However, there are also studies showing that pyroptosis, as a form of cell death accompanied by inflammation, provides a suitable microenvironment for tumor growth. Important factors in the process of pyroptosis, such as inflammasomes, gasdermin proteins and pro-inflammatory immune molecules, are involved in tumorigenesis, invasion and metastasis [16][17]. Being a serine protease and pro-inflammatory factor, GZMB can affect the tumor microenvironment (TME) and promote cancer progression [18]. GZMB has been found to be expressed in urothelial, melanoma and pancreatic cells, which is thought to contribute to cancer invasion [19][20][21]. Moreover, the expression of GZMB in tumor tissues was significantly up-regulated and this expression of GZMB negatively correlated with the survival of patients with cervical cancer [16].
Therefore, pyroptosis in cervical cancer microenvironments might act as a two-edged sword in the progression of the cancer. In the early stage, pyroptosis causes death of tumor cells, which suppresses the progression of cancer. While in the advanced stage, the inflammatory mediators released from pyroptosis might deteriorate inflammation, and pyroptosis of immune cells themselves in the TME compromise their antitumor immune function, thereby promoting mainly cancer progression and metastasis. It requires more preclinical and clinical studies to further evaluate the complicated role of pyroptosis in the progression of cervical cancer.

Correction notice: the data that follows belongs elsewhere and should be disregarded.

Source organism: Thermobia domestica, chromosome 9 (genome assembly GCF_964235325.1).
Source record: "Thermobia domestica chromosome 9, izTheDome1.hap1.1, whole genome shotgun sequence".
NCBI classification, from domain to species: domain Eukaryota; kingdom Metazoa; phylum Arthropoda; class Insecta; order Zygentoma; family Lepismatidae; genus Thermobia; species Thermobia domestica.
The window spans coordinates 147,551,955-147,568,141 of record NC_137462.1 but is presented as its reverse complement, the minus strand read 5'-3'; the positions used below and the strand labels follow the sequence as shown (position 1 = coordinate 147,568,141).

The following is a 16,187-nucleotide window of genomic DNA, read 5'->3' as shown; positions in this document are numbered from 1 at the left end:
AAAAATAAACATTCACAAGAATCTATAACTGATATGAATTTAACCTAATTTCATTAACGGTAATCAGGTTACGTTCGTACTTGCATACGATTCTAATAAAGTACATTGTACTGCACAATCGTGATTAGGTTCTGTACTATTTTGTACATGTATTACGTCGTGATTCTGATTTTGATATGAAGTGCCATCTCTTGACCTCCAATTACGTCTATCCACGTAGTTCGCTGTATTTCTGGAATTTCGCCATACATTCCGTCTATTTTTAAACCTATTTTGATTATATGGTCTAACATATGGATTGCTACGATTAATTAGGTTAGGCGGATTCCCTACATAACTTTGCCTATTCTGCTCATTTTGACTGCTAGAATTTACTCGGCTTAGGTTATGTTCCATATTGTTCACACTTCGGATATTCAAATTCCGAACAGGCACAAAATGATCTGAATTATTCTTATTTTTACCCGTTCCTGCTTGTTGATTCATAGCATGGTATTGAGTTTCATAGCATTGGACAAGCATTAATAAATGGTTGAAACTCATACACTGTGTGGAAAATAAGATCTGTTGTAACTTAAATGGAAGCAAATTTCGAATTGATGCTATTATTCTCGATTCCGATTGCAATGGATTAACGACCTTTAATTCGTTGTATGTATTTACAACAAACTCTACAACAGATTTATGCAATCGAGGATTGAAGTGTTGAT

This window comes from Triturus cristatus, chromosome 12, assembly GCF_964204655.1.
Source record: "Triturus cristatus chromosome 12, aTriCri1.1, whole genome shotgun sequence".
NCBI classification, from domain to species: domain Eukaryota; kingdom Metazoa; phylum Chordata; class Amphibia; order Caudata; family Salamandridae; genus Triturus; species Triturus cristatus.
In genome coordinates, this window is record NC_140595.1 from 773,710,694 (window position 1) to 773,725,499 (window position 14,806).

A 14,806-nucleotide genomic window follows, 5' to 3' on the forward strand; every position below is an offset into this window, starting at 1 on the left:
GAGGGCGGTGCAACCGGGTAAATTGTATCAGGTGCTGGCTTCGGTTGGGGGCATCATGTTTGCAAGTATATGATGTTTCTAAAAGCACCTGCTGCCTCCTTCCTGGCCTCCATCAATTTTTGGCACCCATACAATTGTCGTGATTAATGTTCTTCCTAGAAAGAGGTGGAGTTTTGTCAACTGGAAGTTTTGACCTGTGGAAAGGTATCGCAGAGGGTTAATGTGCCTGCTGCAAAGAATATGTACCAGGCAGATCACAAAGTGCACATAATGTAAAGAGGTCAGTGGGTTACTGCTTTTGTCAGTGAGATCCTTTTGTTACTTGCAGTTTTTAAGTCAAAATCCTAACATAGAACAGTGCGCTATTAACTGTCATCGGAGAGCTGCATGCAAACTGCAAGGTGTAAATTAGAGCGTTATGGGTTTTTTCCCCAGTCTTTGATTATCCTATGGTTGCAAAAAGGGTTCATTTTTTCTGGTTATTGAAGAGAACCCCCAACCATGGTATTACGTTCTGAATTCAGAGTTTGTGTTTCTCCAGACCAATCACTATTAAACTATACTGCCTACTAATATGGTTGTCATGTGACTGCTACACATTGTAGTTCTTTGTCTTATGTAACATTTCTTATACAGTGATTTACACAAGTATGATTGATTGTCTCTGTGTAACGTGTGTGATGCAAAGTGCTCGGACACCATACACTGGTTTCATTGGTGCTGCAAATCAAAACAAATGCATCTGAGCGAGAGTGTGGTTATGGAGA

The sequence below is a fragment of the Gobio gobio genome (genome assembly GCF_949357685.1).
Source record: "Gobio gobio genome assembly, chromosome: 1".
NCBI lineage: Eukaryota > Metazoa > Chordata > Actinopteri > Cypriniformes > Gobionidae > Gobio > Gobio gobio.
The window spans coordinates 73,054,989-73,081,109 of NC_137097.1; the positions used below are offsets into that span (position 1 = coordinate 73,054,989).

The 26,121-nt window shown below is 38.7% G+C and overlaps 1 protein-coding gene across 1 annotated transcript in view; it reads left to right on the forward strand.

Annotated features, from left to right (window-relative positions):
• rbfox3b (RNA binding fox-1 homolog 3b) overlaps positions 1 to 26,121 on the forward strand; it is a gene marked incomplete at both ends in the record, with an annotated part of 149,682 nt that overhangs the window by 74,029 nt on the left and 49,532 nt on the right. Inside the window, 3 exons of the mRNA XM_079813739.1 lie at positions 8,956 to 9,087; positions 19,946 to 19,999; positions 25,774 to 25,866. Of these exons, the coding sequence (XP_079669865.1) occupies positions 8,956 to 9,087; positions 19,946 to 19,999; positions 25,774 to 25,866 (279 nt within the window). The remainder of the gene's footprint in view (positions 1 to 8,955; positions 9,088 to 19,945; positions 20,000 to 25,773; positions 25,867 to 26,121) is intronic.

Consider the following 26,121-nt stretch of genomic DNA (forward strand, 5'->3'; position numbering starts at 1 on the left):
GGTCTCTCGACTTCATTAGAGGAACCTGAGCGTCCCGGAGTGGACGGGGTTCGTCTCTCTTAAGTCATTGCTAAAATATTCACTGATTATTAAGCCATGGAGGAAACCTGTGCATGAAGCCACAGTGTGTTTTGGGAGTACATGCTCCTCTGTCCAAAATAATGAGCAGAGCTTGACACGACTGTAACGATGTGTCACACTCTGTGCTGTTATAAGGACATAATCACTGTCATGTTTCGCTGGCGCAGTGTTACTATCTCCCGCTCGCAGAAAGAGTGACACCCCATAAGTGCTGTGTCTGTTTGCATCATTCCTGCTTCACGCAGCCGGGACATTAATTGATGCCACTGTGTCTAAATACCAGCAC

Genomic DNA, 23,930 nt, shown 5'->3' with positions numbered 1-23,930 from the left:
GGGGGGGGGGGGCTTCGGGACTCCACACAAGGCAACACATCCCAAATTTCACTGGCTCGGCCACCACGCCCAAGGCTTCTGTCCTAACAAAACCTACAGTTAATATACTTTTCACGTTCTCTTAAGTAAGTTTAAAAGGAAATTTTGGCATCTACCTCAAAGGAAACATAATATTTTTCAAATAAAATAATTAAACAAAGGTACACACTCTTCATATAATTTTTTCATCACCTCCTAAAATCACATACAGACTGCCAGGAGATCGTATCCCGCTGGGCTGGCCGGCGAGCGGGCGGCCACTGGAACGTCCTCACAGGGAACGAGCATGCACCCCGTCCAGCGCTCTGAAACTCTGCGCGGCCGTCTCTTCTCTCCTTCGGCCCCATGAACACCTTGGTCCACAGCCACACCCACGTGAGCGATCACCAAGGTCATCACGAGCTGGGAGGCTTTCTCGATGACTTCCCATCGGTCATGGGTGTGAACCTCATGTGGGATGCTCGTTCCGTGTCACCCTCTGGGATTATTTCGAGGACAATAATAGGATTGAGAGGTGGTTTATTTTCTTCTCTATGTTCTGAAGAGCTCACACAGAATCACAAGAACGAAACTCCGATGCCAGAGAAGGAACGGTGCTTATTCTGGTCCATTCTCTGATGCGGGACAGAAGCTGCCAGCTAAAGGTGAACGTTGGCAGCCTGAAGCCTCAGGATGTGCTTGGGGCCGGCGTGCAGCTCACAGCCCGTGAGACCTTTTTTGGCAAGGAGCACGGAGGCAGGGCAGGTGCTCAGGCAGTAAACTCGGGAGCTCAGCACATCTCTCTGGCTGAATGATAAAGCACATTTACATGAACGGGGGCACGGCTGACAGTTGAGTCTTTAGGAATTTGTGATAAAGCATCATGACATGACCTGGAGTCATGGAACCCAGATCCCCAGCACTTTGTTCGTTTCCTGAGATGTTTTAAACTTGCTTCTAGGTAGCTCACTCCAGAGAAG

2. Pyroptosis in the Diagnosis and Prognosis of Cervical Cancer

Early diagnosis and treatment are crucial to improve the prognosis and survival of patients with cervical cancer. Pyroptosis can regulate cell proliferation, differentiation, invasion and chemotherapeutic drug sensitivity through multiple signal pathways, thus affecting tumor development and is related to the prognosis of patients [22]. Wang et al. integrated the complete set of pyroptosis-related genes (PRGs) and determined the expression changes of PRGs in more than 10,000 cancer cases based on TCGA data [23]. They found that there were significant changes in the expression of PRGs in different types of cancer, but the expression of PRGs did not always correlate with the survival of patients [23]. Therefore, pyroptosis may play different roles in different cancer types. An immunocorrelation analysis showed that the PRGs, including CHMP4C, TNF and GZMB, were closely related to the tumor immune microenvironment, thereby influencing the progression of cervical cancer [24]. Patients with high TME scores exhibit stronger anti-tumor immune responses, with higher prognosis and survival rates after immunotherapy [25][26]. In addition, progression of pyroptosis can remodel the TME and activate a strong immune cell-mediated anti-tumor response, which in turn plays a strong tumor suppressor effect [27]. These studies demonstrate that when considered as an intrinsic immune mechanism, pyroptosis restrains tumorigenesis and progression, and is beneficial for prognosis and survival.